"It’s basically a tribute to the size and the diversity of the library, as Jake says it’s a triumph of numbers. When you have a library of 76 billion antibodies with unprecedented fully-natural CDR diversity you are more likely to find lead antibodies that have optimal bio-physical characteristics. This was exactly what our customers found"
The Journey of a Revolutionary Technology
Started out in 2012 as a joint venture of the three founders, Giles Day, Jacob Glanville and Chris Smith, Distributed Bio began its journey as a virtual company. The founders of the company realized early-on the increasing traction of next-generation sequencing (NGS) technology in antibody discovery campaigns. As the production of NGS data became commoditized, they noticed that this technology lacked one crucial component—a software platform that can efficiently analyze the antibody record of the NGS data. Day explains, “CSO and co-founder Dr. Jacob Glanville was one of the early pioneers of integrating NGS and antibody discovery.
We use the convergence of big data, artificial intelligence, rational library design and automation to produce a tangible product, antibody therapeutics that can meet unmet medical needs faster than ever
Triumph of Numbers
Today, Distributed Bio caters to a wide variety of customers with diverse requirements and needs. Day cites the case study of one such customer engagement where the customer needed an antibody that could bind to the human, mouse and monkey variants of PD-1. The low homology between these variants has made finding or engineering antibodies to meet these criteria extremely challenging. The SuperHuman library exceeded the customer's expectations by producing scores of species cross-reactive PD-1 binding antibodies that required no engineering or optimization. “It’s basically a tribute to the size and the diversity of the library, as Jake says it’s ‘a triumph of numbers.’ When you have a library of 76 billion antibodies with unprecedented fully-natural CDR diversity you are more likely to find lead antibodies that have optimal bio-physical characteristics. This was exactly what our customers found,” extols Day.
In another similar story that displays the synergy of the AbGenesis and SuperHuman platforms, a customer was looking for in-licensed antibody libraries. Before purchasing they performed discovery campaigns with two different libraries. Using AbGenesis, they were able to precisely determine the original diversity of the libraries and how each performed in response to an antigen. “Before AbGenesis, it was difficult for the customers to get that level of insight into antibody libraries. Having AbGenesis provided the high-fidelity information for them to make an informed decision, which resulted in another SuperHuman license,” explains Day.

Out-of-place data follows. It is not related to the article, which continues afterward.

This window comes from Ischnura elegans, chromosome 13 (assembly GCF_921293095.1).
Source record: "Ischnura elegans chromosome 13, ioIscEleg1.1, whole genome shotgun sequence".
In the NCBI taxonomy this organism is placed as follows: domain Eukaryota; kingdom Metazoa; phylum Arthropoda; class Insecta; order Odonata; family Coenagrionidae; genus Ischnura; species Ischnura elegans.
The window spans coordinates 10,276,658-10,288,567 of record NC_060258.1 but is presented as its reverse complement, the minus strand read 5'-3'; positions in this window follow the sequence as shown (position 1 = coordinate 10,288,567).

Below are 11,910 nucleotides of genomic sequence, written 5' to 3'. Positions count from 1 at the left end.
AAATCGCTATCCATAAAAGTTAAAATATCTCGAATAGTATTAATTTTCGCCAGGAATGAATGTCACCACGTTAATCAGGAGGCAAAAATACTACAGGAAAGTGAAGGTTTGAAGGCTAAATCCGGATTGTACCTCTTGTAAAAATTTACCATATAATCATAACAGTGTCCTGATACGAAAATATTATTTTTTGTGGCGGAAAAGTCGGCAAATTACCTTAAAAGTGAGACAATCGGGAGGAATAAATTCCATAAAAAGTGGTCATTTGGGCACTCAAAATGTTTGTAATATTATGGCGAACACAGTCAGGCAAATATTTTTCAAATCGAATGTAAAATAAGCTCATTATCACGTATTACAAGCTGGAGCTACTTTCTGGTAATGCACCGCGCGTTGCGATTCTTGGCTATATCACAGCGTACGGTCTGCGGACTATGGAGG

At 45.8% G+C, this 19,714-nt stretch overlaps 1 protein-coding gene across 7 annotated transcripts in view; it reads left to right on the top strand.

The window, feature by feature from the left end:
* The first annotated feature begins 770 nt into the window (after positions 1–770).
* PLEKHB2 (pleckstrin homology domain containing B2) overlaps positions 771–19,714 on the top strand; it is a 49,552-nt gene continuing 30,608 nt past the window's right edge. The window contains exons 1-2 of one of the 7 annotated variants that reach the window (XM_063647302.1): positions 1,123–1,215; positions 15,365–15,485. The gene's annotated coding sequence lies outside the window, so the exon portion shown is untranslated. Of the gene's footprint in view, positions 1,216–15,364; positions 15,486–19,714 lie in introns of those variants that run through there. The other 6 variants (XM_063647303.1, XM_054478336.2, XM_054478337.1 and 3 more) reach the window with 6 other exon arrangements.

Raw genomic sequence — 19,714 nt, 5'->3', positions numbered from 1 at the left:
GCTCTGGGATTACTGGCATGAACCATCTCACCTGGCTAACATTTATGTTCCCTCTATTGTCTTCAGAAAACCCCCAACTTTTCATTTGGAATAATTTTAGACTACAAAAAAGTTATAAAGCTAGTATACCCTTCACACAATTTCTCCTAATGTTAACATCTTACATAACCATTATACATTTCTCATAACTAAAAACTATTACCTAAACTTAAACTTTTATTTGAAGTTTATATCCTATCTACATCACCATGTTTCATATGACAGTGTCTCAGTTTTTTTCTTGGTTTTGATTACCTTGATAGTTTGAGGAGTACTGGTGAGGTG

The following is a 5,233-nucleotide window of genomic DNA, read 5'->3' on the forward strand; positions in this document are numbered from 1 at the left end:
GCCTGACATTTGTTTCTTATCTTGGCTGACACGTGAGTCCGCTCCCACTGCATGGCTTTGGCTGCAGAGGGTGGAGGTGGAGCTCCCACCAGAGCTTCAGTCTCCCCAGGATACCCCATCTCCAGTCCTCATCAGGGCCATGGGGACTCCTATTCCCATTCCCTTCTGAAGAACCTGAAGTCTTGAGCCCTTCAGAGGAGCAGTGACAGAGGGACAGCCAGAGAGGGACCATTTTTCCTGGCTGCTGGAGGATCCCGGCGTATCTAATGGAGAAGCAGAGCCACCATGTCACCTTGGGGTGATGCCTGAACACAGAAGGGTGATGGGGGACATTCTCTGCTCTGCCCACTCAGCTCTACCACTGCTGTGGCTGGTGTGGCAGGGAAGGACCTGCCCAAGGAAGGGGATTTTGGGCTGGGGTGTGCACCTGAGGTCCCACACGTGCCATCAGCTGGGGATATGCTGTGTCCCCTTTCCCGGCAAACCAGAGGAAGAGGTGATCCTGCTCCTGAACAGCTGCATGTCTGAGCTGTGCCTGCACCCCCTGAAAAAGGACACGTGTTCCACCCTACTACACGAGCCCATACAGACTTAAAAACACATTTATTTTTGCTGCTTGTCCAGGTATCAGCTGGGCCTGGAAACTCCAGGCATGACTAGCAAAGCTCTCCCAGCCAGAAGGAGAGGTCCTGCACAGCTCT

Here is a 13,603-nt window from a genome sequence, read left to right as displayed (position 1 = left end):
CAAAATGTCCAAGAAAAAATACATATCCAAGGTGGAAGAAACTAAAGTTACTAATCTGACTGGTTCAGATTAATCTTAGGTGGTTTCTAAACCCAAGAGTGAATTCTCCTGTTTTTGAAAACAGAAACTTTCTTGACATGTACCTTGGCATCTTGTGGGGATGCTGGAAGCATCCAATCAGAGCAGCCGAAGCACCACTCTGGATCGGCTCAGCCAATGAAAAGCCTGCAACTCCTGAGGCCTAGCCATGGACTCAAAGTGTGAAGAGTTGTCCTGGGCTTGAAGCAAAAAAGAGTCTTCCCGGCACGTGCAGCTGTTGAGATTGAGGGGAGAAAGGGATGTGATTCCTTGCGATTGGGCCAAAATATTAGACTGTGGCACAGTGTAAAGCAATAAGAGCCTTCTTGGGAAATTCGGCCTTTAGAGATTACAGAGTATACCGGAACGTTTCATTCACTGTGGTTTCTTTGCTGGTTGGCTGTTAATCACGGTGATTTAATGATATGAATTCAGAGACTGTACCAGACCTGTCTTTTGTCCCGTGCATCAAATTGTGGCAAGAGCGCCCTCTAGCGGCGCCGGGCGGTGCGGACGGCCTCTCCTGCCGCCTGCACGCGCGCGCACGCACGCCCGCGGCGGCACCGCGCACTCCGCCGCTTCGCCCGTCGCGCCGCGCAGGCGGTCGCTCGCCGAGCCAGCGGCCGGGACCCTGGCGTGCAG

Distributed Bio has had a remarkable few years, registering revenue growth that doubles every year. This year, the company has moved out of the JLABS incubator into their own space situated in South San Francisco. “It is a truly incredible story. We’ve gone from a virtual company in 2014, to a single bench in an incubator in 2015, to a 10,000 square foot facility in South San Francisco today. We achieved all of this with no investors, building the entire company on the revenues of products. When you’re building a company without the cushion of venture funding you cannot have the luxury of misinterpreting your market, one misstep could have killed the company,” says Day.
Day envisions a tremendously exciting future for the company. They recently announced an exclusive partnership with Charles River Laboratories to provide antibody discovery services. The collaboration provides discovery partners with a unique end to end experience, coupling Distributed Bio’s unique discovery and engineering platforms with Charles River’s downstream expertise. “The scale and reach of Charles River mean we’ll be able to put SuperHuman antibodies in the hands of more researchers than ever before, which ultimately means more patients will get the therapies they need quicker than we have previously seen,” concludes Day.